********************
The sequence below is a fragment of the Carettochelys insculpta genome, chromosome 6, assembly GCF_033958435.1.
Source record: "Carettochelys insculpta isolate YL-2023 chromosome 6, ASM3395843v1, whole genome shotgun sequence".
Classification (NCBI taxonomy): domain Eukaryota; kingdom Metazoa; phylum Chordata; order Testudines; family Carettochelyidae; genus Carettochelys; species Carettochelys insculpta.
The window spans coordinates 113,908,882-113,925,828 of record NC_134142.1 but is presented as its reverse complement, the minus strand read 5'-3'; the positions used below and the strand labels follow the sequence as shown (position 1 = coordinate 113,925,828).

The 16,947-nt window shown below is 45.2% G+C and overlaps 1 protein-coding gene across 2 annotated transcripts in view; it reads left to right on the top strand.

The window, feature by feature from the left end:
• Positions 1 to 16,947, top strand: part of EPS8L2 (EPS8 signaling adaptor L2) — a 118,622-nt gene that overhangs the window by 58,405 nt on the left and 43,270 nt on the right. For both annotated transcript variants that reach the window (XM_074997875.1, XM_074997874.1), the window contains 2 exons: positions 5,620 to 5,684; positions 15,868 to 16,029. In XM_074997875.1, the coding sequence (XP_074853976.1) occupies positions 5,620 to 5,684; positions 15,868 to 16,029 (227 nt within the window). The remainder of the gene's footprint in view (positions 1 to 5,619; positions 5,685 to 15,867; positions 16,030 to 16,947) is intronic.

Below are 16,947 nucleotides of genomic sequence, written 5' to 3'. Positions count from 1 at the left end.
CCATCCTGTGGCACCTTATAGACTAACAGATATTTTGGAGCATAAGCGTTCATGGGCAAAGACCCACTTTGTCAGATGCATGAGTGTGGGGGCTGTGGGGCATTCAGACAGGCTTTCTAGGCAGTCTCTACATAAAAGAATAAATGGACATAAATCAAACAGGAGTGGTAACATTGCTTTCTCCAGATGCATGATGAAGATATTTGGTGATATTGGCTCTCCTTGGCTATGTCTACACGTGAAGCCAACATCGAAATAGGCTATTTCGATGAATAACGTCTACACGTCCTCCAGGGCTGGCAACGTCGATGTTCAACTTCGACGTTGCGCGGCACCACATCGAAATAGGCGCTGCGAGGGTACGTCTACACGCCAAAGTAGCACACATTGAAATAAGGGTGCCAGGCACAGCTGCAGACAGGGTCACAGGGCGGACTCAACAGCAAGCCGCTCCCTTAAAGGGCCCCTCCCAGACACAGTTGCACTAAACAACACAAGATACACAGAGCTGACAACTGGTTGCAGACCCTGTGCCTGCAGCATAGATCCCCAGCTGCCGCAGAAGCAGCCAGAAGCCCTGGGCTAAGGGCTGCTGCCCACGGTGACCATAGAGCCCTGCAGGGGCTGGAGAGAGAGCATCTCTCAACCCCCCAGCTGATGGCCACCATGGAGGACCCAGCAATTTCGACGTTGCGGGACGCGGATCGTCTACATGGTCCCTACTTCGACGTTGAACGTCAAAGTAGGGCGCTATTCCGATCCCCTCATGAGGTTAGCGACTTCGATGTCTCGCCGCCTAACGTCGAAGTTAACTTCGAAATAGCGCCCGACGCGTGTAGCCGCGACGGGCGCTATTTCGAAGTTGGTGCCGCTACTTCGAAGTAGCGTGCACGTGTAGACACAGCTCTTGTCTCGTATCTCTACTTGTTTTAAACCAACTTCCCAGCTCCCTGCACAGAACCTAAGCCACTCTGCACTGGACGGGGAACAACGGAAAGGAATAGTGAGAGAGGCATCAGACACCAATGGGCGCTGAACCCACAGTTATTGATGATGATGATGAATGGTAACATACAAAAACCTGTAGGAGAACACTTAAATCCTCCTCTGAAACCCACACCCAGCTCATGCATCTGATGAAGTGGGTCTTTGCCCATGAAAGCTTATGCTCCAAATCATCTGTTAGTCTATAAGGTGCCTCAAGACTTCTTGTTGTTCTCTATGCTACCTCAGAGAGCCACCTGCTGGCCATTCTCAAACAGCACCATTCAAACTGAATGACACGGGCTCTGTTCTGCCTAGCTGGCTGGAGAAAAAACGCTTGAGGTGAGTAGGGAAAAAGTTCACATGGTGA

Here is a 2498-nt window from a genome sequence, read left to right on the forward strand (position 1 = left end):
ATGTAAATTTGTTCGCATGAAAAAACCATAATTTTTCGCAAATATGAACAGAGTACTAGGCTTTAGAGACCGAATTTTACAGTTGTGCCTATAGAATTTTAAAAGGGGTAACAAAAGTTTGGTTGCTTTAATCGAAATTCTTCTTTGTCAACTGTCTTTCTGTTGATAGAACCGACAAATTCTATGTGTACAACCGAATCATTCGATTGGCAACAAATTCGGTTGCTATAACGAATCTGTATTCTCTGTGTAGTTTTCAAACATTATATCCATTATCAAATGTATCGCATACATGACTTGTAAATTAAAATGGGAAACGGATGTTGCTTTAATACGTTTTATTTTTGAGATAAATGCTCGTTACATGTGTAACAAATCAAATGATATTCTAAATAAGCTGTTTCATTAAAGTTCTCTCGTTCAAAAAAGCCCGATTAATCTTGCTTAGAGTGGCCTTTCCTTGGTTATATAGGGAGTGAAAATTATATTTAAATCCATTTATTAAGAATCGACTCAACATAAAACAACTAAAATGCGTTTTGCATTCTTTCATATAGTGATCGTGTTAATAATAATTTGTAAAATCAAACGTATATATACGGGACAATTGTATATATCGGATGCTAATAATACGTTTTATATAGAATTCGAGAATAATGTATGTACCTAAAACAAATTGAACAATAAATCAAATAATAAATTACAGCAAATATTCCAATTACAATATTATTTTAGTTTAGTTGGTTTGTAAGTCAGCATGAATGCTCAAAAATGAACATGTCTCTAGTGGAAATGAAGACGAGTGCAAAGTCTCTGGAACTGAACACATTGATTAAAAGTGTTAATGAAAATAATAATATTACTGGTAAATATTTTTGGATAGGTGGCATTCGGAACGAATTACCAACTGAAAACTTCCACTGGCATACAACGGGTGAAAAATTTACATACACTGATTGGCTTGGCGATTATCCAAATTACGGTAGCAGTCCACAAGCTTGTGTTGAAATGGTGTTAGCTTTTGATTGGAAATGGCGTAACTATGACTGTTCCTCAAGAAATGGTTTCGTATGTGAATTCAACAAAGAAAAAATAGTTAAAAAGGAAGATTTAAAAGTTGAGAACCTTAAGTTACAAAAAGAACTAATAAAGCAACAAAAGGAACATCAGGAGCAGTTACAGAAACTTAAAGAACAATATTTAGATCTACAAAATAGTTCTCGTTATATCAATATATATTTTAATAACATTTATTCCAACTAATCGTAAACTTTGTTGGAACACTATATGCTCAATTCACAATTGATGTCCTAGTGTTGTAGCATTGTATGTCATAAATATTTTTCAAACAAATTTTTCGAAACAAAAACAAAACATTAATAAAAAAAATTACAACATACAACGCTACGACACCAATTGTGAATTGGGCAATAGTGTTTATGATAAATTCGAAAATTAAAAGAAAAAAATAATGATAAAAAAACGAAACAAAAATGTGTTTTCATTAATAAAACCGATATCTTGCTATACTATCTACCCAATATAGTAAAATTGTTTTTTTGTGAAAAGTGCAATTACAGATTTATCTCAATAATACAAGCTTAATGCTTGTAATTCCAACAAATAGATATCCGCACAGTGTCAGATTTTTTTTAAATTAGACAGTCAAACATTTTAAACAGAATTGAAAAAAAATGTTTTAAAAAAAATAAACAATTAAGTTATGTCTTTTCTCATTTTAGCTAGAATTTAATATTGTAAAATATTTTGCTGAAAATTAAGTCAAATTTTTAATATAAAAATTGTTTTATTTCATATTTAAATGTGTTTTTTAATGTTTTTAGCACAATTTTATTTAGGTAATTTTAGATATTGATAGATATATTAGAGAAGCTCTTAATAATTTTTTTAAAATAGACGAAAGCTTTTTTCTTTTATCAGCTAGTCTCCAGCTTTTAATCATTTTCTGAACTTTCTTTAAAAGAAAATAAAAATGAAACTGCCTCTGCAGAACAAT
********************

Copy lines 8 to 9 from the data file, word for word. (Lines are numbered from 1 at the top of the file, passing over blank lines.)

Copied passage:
Below are 16,947 nucleotides of genomic sequence, written 5' to 3'. Positions count from 1 at the left end.
CCATCCTGTGGCACCTTATAGACTAACAGATATTTTGGAGCATAAGCGTTCATGGGCAAAGACCCACTTTGTCAGATGCATGAGTGTGGGGGCTGTGGGGCATTCAGACAGGCTTTCTAGGCAGTCTCTACATAAAAGAATAAATGGACATAAATCAAACAGGAGTGGTAACATTGCTTTCTCCAGATGCATGATGAAGATATTTGGTGATATTGGCTCTCCTTGGCTATGTCTACACGTGAAGCCAACATCGAAATAGGCTATTTCGATGAATAACGTCTACACGTCCTCCAGGGCTGGCAACGTCGATGTTCAACTTCGACGTTGCGCGGCACCACATCGAAATAGGCGCTGCGAGGGTACGTCTACACGCCAAAGTAGCACACATTGAAATAAGGGTGCCAGGCACAGCTGCAGACAGGGTCACAGGGCGGACTCAACAGCAAGCCGCTCCCTTAAAGGGCCCCTCCCAGACACAGTTGCACTAAACAACACAAGATACACAGAGCTGACAACTGGTTGCAGACCCTGTGCCTGCAGCATAGATCCCCAGCTGCCGCAGAAGCAGCCAGAAGCCCTGGGCTAAGGGCTGCTGCCCACGGTGACCATAGAGCCCTGCAGGGGCTGGAGAGAGAGCATCTCTCAACCCCCCAGCTGATGGCCACCATGGAGGACCCAGCAATTTCGACGTTGCGGGACGCGGATCGTCTACATGGTCCCTACTTCGACGTTGAACGTCAAAGTAGGGCGCTATTCCGATCCCCTCATGAGGTTAGCGACTTCGATGTCTCGCCGCCTAACGTCGAAGTTAACTTCGAAATAGCGCCCGACGCGTGTAGCCGCGACGGGCGCTATTTCGAAGTTGGTGCCGCTACTTCGAAGTAGCGTGCACGTGTAGACACAGCTCTTGTCTCGTATCTCTACTTGTTTTAAACCAACTTCCCAGCTCCCTGCACAGAACCTAAGCCACTCTGCACTGGACGGGGAACAACGGAAAGGAATAGTGAGAGAGGCATCAGACACCAATGGGCGCTGAACCCACAGTTATTGATGATGATGATGAATGGTAACATACAAAAACCTGTAGGAGAACACTTAAATCCTCCTCTGAAACCCACACCCAGCTCATGCATCTGATGAAGTGGGTCTTTGCCCATGAAAGCTTATGCTCCAAATCATCTGTTAGTCTATAAGGTGCCTCAAGACTTCTTGTTGTTCTCTATGCTACCTCAGAGAGCCACCTGCTGGCCATTCTCAAACAGCACCATTCAAACTGAATGACACGGGCTCTGTTCTGCCTAGCTGGCTGGAGAAAAAACGCTTGAGGTGAGTAGGGAAAAAGTTCACATGGTGA